Hidden Troubles for Myanmar’s Female Drug Users

By Brennan O’Connor 21 August 2015

MYITKYINA, Kachin State — Ja Mai started smoking opium six years ago to alleviate pain.

In Hpakant Township where the ethnic Kachin former gem merchant used to live, it was not hard to find illicit drugs.

The government-controlled township in Kachin State, which hosts some of the world’s richest jade mines, is also teeming with illicit narcotics. Many mine workers and others succumb to the abundance of available heroin and opium.

Ja Mai was able to keep her opium addiction a secret for some time. As a middle-aged mother of two, few would have suspected her to be an addict.

But her family knew, and after she started smoking heroin last year, her adult offspring convinced her to enter the All Nations drug rehabilitation center in the state capital, Myitkyina. Ja Mai has now been at the center for five months.

Drugs have long been a serious problem in resource-rich Kachin State. There are fewer female drug users than males, but females are often in more vulnerable situations and are less likely to receive help.

“We face challenges covering them due to their invisibility and due to stigma,” said Dr. Tun Tun Brang, area coordinator of the Substance Abuse Research Association (SARA) in Myitkyina.

SARA is one of only three NGOs operating in Kachin State that offer harm reduction programs. Last year it gave away about one million needles, to help reduce transmission rates of HIV and other blood-borne diseases, in six townships in the state.

Approximately thirty women were referred to a government-administered methadone program last year.

“Women who inject drugs often have limited or no access to harm reduction or general health services,” according to a United Nations Office on Drugs and Crime (UNODC) policy document.

“Many are engaged in sex work regularly or occasionally, which adds to their HIV transmission risk,” according to the document, titled “Women who inject drugs and HIV: Addressing specific needs.”

Domestic violence was also listed as a significant barrier to women accessing “adequate services and support.”

Mothers may also fear that their children will be taken from them if they seek help.

Drug use in Kachin State poses huge challenges, said Dr. Tun Tun Brang. “There are no shortcuts to solve this issue; it’s a chronic problem.”

SARA hopes to open a female-only drop-in center to encourage more women to take advantage of its services.

Nang Ra, 27, also from Hpakant Township, joined All Nations about a year ago. She is living with HIV and is a recovering intravenous heroin user.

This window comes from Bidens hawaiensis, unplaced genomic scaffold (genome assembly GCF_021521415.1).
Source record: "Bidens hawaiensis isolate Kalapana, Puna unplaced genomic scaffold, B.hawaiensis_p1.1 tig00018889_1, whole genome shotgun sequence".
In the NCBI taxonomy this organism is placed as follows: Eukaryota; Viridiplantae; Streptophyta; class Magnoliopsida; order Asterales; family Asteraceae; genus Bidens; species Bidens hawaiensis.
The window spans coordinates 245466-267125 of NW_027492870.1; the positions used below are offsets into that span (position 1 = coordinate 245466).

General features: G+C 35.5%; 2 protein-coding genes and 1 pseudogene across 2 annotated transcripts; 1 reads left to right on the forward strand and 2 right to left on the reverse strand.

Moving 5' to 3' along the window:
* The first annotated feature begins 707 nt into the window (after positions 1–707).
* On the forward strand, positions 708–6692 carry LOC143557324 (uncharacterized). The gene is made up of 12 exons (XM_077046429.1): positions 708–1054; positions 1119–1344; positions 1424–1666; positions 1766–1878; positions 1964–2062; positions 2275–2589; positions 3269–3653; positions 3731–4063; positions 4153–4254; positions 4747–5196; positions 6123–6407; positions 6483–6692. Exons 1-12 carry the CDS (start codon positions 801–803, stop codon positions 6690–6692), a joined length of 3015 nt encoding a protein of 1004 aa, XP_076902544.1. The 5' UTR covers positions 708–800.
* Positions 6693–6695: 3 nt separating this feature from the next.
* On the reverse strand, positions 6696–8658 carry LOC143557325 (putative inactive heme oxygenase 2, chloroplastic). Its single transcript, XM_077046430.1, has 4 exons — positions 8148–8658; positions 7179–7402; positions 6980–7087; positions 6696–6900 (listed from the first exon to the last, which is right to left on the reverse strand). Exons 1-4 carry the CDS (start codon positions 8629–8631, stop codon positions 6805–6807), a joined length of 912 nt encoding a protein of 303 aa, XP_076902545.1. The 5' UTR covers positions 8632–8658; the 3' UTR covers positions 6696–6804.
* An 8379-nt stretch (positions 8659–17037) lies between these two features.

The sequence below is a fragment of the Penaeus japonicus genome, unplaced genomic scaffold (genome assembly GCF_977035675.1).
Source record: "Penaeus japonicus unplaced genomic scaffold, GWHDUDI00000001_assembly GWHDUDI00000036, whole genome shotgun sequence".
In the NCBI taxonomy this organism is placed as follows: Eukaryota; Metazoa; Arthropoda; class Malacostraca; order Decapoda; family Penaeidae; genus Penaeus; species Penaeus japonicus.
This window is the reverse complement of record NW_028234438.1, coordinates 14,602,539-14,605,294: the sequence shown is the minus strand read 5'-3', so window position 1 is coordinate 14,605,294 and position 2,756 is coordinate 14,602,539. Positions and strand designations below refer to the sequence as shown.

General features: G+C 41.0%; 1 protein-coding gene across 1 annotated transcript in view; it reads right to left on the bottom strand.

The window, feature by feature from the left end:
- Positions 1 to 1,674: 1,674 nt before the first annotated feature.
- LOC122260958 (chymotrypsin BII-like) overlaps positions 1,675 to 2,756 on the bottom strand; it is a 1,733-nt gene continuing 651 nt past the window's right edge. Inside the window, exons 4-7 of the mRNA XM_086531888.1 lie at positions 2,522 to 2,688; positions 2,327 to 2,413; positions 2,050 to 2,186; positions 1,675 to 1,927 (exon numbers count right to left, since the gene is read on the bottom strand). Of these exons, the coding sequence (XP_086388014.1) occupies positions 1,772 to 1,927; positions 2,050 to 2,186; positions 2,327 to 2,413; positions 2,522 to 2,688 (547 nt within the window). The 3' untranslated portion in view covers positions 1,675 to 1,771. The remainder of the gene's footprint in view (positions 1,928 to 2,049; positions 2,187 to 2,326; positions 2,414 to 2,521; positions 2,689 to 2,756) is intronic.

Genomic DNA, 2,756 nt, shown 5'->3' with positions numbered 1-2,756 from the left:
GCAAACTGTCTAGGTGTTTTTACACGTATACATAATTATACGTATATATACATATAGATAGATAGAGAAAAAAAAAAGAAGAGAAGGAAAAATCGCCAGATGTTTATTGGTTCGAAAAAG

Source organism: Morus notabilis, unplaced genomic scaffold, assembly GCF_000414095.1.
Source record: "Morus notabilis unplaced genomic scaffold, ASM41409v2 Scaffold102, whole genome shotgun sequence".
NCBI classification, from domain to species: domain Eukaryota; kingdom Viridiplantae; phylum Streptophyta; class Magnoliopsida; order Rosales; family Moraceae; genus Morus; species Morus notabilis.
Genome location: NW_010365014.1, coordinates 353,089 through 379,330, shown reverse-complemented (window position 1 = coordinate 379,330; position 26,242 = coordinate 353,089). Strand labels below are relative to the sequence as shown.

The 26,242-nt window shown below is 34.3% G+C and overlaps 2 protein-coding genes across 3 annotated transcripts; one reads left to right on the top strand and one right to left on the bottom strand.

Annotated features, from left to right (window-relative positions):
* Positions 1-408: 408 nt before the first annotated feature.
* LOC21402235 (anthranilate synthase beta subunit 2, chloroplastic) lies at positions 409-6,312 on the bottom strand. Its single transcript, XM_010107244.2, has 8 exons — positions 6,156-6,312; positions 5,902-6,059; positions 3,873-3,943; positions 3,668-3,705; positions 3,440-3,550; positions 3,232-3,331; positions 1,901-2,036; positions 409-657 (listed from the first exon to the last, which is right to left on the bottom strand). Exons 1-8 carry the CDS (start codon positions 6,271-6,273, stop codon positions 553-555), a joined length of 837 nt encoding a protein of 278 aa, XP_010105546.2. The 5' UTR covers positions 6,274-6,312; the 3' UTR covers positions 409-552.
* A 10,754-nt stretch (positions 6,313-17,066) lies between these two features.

“In my community there are a lot of drug users,” Nang Ra said, adding that female users tend to keep a low profile. “The first time a woman uses drugs no one knows about it.”

Today Nang Ra seems committed to rebuilding her life. She is a recent graduate of a pilot YMCA vocational training program that offered 42 recovering addicts, including five women, a rare opportunity to participate in on-the-job training for up to one year.

Nang Ra worked at a beauty school for a year and soon she and fellow All Nations resident and YMCA graduate Hkawn San will open their own salon.

Lu Lu Tin, director of the drug rehabilitation center, has “big hopes for them.” In fact, she is footing the startup costs for the new business venture. “I want to help them stand on their own feet.”

For the Kachin mother of four, helping those affected by drugs is a personal matter. All Lu Lu Tin’s sons, except for the youngest who is 16, have injected heroin.

Six years ago, she sold her house and land to start the All Nations center.

There are at least 12 faith-based drug rehabilitation centers in Myitkyina, but All Nations is the only one equipped for female residents.

Sometimes more emphasis is placed on helping males, Lu Lu Tin said. Yet female drug addicts are often in a more vulnerable position because of the way some acquire funds for drugs.

“Male drug users can shoplift or steal, but it’s very difficult for women to do those. When women want to use drugs they may sell themselves as a prostitute.”

She wants to do more to help female drug users in future. “I plan to enlist more females to join the vocational trainings,” she said.

This article originally appeared in the August2015 issue of The Irrawaddy magazine.